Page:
When ITV announced it would host an EU referendum show involving David Cameron and Nigel Farage on Wednesday night, the broadcaster probably didn't expect to be threatened. But then a late-night email arrived from the official anti-EU campaign, questioning its star reporter's neutrality and warning of legal challenges and "consequences for its future".
Vote Leave, which was designated as the official anti-EU campaign and believes Nigel Farage puts off swing voters, was furious to find the UKIP leader had been given the gig, rather than its own choice of Michael Gove or Boris Johnson, and immediately threatened legal action.
But now the campaign is worried that a rushed and furious late-night reaction after being caught off-guard looks less impressive in the cold light of the morning, with some of its own supportive MPs suggesting a potentially valid point has been obscured by a response that went too far.
Vote Leave sources told BuzzFeed News they had been due to meet ITV on Thursday to finalise the details of who would appear on the Q&A show, one of several debates and quasi-debates broadcasters are organising in the run-up to the referendum. As a result Vote Leave insist they were completely blindsided by ITV's announcement at 10pm on Wednesday that it had circumvented Vote Leave and had already reached agreement directly with Downing Street and UKIP.
No. 10 has made clear throughout that Cameron would not take part in a debate against any of his pro-Brexit Conservative colleagues, to avoid it becoming a "blue on blue" battle.
Vote Leave's team claim the first they knew about the deal was when they saw tweets of the Daily Telegraph front page. Then, just before the official ITV press release was issued at 10pm, they claim, the broadcaster rang to confirm they'd been cut out of the deal.
This left Vote Leave without a clear plan of how to react. Within minutes of the announcement they were briefing journalists who had been on the group's campaign tour of southwest England that they would pursue legal action against ITV for selecting an anti-EU speaker who they do not endorse.
With journalists' stories already rewritten to reflect Vote Leave's anger, it could have been left at that. Then an additional – and unsolicited – email arrived in inboxes at 11:16pm, attributed to a "Vote Leave source", threatening ITV and attacking its political editor, Robert Peston.
'The Establishment has tried everything from spending taxpayers money on pro-EU propaganda to funding the IN campaign via Goldman Sachs. The polls have stayed fifty fifty. They're now fixing the debates to shut out the official campaign. ITV is led by people like Robert Peston who campaigned for Britain to join the euro. ITV has lied to us in private while secretly stitching up a deal with Cameron to stop Boris Johnson or Michael Gove debating the issues properly. ITV has effectively joined the official IN campaign and there will be consequences for its future - the people in No10 won't be there for long."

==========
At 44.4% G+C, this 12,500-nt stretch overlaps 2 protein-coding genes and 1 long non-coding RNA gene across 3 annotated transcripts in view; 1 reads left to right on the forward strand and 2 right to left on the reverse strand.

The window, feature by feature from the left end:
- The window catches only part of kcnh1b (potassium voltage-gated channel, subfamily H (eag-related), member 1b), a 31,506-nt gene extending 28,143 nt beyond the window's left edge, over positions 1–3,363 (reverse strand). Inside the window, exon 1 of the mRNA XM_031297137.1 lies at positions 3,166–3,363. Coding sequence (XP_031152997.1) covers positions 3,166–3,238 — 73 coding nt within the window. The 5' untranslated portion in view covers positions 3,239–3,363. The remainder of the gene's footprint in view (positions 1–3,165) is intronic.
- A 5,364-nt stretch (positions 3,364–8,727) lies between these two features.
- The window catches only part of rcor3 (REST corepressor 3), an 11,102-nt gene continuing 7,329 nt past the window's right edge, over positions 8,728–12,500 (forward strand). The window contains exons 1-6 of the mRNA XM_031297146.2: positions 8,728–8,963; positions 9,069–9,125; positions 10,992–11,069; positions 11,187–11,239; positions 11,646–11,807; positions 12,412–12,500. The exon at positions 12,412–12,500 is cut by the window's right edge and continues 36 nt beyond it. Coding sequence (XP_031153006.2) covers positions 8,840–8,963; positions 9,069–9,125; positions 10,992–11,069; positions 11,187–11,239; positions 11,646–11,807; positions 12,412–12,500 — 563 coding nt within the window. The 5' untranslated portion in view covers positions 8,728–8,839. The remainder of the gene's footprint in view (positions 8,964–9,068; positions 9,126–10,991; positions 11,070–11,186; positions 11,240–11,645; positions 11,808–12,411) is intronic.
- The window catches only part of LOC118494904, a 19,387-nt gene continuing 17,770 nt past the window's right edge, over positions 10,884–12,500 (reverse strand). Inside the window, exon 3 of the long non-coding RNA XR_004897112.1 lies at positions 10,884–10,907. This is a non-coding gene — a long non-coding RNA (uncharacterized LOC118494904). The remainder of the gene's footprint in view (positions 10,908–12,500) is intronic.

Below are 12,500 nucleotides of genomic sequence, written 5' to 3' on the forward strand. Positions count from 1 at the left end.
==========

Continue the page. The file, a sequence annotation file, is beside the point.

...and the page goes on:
Peston was less than impressed, while other news outlets turned on Vote Leave.
Even some of the campaign's own pro-Brexit MPs were concerned the late-night briefing had undermined a potentially valid point about Farage's selection.
"The tone and content of the letter was OTT," Braintree Tory MP James Cleverly told BuzzFeed News. "But I understand why they were unhappy. They are the officially designated campaign and as such should get to say who speaks officially on behalf of the Leave campaign.
"Labour and the Conservatives would be furious if an election TV debate had someone speaking 'on behalf' of the party who wasn't either a member of that party or agreed to by party leadership. Farage isn't part of Vote Leave and is therefore no more legitimate a spokesperson than anyone else."
But Vote Leave did not leave the matter at that. Campaign spokesperson Rob Oxley went on BBC Radio 4's Today programme and said it was "blatantly obvious" there would be consequences for ITV for allowing Cameron to pick his opponent for the debate.
By this point the old divisions of rival anti-EU campaigns became more apparent, with Farage's spokesperson attacking Vote Leave for trying to keep him off what will be "undoubtedly be the defining moment of the referendum campaign".
They added: "It is deeply disappointing that rather than rallying behind Nigel Farage for what will be the biggest one-on-one debate of the referendum campaign, Vote Leave are instead threatening court action to stop Nigel from taking on the prime minister."
A more sober Vote Leave statement, officially attributed to a campaign spokesperson, arrived in journalists' inboxes shortly after 9am this morning but it was too late to undo the damage caused by last night.
Although there is still a so-called "3 vs 3" debate planned for ITV News in which Vote Leave expect to be involved, they fear that the government is now close to successfully having its preferred choice of opposition for the channel's biggest event. Downing Street is unsurprisingly delighted.
Jim Waterson is a politics editor for BuzzFeed News and is based in London.
Contact Jim Waterson at firstname.lastname@example.org.
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